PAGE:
Now, this lets you set your privacy settings for things that you do on Facebook. However, there are different settings for who can see what you share on Facebook from another website. For example, let’s say you want to share this article that you’re reading right now, on Facebook. When you do that, who will be able to see it? That is not controlled by the privacy settings at the link above. To determine who on Facebook can see what you are sharing from outside of Facebook, see our article on how to change the privacy settings for things that you share to Facebook.

How to Find an Online Telemedicine Doctor or Healthcare Service

Going out of the house has never been more stressful, especially in terms of being an older adult and so more susceptible to the COVID-19 Coronavirus! In fact, this is what led us to write our article on protection fatigue, which is brought on by the stress of trying to keep yourself safe.

Fortunately, there are many good telemedicine services now, providing online doctors and other healthcare professionals, so that you don’t have to leave the house in order to get symptoms diagnosed or prescriptions filled. Here is a partial list of some credible telemedicine providers.

HeyDoctor.com
DoctorOnDemand.com
TelaDoc.com
AMWell.com
PlushCare.com
CallOnDoc.com

How to Do the U.S. Census Online

You can complete the U.S. census online at My2020Census.gov. You will need the code from the census form that was mailed to you, although if you do not have it, you can also complete a request for a code at the same site.

How to File Your Income Taxes Online and Maybe for Free

There are, of course, many online tax preparation services. The four below are, however, recommended by the IRS (on the IRS website), and some of them offer free tax filing services if you meet certain criteria.

EZTaxReturn.com
TaxAct.com
OLT.com
FileYourTaxes.com

We hope that these tips have been helpful! Let us know if one in particular has been useful!

No Paywall Here!
The Internet Patrol is and always has been free. We don't hide our articles behind a paywall, or restrict the number of articles you can read in a month if you don't give us money. That said, it does cost us money to run the site, so if something you read here was helpful or useful, won't you consider donating something to help keep the Internet Patrol free?
Click for amount options
Other Amount:
What info did you find here today?:

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How to Use the Internet for Senior Citizens: A Collection of the Internet Patrol's Best Tips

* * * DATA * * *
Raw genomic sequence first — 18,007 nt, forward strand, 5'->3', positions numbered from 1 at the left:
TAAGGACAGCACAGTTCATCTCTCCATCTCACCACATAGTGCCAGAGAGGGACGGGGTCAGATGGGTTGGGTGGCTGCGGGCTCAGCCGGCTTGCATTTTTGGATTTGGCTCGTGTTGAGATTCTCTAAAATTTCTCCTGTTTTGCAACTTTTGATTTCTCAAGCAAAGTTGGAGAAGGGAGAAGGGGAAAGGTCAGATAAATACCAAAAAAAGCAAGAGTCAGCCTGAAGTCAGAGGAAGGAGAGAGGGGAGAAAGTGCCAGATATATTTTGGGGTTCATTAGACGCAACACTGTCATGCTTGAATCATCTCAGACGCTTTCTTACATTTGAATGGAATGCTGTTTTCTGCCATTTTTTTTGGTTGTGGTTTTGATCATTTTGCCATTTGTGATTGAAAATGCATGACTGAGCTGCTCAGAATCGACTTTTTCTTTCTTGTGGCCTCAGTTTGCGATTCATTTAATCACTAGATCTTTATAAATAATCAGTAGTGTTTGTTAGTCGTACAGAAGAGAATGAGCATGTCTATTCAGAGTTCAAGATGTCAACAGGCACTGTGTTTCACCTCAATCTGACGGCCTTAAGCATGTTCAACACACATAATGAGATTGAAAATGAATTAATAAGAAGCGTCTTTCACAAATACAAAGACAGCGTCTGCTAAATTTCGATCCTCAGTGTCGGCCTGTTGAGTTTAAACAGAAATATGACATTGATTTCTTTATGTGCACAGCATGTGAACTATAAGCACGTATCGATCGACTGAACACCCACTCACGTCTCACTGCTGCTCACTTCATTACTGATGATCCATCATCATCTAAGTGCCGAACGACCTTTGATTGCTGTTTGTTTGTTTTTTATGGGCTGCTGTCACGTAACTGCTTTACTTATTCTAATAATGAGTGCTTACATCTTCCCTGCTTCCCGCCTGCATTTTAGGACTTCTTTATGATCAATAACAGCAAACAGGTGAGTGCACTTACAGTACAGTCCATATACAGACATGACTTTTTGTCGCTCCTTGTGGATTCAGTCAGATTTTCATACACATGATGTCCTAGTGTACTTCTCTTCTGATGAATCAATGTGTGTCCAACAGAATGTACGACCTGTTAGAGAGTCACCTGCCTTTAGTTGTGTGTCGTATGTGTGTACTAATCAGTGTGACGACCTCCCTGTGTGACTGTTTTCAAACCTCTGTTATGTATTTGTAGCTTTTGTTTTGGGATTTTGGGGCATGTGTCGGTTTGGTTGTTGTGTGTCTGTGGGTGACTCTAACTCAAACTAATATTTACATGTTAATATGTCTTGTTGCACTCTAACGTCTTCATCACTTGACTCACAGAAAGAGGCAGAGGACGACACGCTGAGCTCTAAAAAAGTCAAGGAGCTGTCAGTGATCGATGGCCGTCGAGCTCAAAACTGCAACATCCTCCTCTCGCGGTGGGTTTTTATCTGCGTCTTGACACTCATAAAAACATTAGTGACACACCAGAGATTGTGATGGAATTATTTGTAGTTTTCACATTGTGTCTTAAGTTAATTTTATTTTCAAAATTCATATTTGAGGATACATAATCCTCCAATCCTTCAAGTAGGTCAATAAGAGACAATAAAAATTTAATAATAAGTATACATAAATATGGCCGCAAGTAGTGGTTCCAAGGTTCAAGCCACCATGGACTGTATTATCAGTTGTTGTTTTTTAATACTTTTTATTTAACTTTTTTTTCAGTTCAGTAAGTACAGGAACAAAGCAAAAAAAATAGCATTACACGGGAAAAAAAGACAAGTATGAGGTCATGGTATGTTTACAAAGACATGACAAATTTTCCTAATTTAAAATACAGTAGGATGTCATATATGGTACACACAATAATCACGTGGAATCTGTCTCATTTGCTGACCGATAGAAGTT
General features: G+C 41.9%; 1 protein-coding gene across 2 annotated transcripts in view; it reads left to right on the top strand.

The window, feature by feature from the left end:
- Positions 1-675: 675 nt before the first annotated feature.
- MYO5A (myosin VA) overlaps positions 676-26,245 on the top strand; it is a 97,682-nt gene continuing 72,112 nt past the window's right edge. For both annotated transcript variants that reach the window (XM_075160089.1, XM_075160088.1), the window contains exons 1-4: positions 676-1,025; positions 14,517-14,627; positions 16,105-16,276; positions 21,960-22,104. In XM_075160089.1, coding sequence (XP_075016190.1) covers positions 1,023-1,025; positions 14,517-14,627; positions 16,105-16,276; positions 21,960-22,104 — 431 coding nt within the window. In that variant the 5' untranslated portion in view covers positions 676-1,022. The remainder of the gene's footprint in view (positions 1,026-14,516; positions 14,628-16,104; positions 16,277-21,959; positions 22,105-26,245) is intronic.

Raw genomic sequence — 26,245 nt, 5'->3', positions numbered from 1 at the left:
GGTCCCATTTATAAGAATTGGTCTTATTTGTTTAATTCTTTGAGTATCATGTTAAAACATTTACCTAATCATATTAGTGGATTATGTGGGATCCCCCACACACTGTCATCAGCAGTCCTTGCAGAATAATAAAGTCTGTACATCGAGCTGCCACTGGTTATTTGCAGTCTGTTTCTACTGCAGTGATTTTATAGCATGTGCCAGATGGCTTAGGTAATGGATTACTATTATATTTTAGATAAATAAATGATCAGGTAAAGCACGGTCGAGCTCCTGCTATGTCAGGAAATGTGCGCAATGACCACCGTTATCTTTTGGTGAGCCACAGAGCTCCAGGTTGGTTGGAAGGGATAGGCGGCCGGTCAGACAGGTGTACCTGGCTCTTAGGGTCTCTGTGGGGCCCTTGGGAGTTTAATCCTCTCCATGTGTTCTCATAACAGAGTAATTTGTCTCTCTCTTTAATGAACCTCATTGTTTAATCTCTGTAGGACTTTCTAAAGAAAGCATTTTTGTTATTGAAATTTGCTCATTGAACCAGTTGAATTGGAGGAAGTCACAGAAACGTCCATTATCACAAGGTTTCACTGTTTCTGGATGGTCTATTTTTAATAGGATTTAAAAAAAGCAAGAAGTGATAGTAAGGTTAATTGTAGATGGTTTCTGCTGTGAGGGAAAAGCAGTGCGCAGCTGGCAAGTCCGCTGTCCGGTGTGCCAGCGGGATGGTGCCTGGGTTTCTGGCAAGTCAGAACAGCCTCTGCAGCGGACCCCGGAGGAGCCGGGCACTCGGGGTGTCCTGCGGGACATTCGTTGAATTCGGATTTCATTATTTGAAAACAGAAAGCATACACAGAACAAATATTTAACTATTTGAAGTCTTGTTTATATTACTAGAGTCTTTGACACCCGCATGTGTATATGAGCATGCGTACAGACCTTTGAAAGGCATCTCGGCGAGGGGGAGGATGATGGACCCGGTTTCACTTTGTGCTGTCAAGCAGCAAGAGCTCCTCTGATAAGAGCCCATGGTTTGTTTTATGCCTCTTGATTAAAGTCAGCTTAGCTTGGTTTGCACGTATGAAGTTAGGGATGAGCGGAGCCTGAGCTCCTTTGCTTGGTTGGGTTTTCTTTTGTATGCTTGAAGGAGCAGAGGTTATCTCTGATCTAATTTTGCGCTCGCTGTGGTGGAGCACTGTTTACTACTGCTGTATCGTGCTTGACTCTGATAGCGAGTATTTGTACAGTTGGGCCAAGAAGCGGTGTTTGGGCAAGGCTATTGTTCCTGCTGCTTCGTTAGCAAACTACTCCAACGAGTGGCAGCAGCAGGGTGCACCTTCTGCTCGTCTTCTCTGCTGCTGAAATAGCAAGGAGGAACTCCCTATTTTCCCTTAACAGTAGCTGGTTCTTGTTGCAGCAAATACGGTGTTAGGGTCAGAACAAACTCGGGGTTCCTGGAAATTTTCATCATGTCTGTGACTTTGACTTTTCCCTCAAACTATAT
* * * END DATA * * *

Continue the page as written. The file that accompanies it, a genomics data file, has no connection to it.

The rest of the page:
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How to Use the Internet for Senior Citizens: A Collection of the Internet Patrol's Best Tips
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Here are our best tips for how to use the Internet for seniors, including tips on Zoom, Facebook, Amazon, online doctors, and more!
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6 thoughts on “How to Use the Internet for Senior Citizens: a Collection of the Internet Patrol’s Best Tips

  1. Good article, Anne. Could I just add, though, that I have been teaching people of all ages about computer usage (from beginner onwards) since around 2000.. I have found over the last 20 or so years that older people, once they have got over the very initial panic, are very swift to learn, are unafraid of asking for help etc. The main thing I have had to teach older folk is that… short of taking a hammer to the machine … it is pretty difficult to “break” the internet! After that is learned…… there is no stopping them!

    I can say this, being 63 myself.` Anyone can learn many things, if the determination and interest is there.

  2. Why wouldn’t you warn old folks that Zoom did or does (wants to) sell your private data to FaceBook (and others) — if you’re talk to folks about how to protect themselves from being spied on at FB?
    Dru

    1. https://zoom.us/privacy

      Of course they *want* to. Everybody wants to. Just like everyone wants a free lunch. That doesn’t mean that they do. And they explicitly say, in their privacy policy (link above) that they don’t.

      1. I had not seen that — top part — and only an iteration of the bottom part sounding much like FB — to whom I believe it was proven they WERE selling data.

        I hope you read it with your lawyers hat on — and saw ALL the elements for a full and complete legal representation — you know the condition — a unilateral contract — requiring no acceptance — a failing of which still gets you sued. Plus the holes one my wiggle through saying — I never promised that.

        You’re absolutely right — every one looks for a free lunch and there ain’t none — in ALL time frames all participants included.

        There would still seem to be lots of holes we’ve seen FB crawl through in the bottom section on all the data they still somehow for some reason need — making no money from it.

        Why not just use — Jitsi — an Open Source — non-secret / non-evil / non data collecting product that is similar. Not as glitzy, but maybe fully sufficient for MOST — especially if your interest is not just superficial socializing — but serious collaborating — as was Elon Musk’s concern. Is he now using Zoom?
        Thanks,
        Dru